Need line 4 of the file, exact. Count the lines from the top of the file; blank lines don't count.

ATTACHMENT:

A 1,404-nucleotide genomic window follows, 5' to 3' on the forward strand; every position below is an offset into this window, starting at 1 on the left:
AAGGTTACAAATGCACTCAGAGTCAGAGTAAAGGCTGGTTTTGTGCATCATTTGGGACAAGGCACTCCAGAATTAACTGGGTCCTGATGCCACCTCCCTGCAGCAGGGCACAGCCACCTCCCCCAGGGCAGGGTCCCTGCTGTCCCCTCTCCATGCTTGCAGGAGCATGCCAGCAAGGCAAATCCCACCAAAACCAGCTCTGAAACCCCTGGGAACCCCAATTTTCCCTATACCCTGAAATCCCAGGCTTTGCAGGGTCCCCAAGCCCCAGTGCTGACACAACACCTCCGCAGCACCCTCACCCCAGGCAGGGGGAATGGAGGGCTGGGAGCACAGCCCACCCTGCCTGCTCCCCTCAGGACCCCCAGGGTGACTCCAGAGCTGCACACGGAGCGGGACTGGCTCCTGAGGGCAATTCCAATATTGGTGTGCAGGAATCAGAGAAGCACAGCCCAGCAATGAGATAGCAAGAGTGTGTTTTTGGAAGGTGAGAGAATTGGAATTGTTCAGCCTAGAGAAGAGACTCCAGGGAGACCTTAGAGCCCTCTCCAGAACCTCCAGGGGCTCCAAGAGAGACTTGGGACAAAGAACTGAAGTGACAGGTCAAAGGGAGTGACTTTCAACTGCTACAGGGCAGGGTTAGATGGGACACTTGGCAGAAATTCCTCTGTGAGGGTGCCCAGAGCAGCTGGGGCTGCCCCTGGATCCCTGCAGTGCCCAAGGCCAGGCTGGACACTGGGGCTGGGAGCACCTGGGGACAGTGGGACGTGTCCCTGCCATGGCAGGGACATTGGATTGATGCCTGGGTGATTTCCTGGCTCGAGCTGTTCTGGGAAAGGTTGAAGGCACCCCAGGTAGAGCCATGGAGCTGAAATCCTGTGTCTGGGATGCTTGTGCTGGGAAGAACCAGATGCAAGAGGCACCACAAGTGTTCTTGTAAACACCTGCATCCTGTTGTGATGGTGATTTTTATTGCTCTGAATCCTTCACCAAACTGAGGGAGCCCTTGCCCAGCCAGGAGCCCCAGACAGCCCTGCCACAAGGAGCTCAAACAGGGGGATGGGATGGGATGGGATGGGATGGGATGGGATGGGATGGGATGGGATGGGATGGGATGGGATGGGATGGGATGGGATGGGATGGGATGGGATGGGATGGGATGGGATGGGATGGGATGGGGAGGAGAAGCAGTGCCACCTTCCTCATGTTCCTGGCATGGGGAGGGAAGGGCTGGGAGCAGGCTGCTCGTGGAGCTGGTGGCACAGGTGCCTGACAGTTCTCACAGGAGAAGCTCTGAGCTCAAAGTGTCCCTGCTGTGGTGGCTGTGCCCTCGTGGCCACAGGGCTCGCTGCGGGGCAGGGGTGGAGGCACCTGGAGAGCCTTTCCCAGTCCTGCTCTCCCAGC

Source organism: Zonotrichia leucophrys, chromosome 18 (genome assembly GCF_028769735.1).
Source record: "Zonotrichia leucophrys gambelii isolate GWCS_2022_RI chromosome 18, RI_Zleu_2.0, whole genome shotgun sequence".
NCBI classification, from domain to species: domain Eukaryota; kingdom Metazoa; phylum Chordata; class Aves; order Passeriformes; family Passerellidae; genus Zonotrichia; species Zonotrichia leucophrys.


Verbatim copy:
Source record: "Zonotrichia leucophrys gambelii isolate GWCS_2022_RI chromosome 18, RI_Zleu_2.0, whole genome shotgun sequence".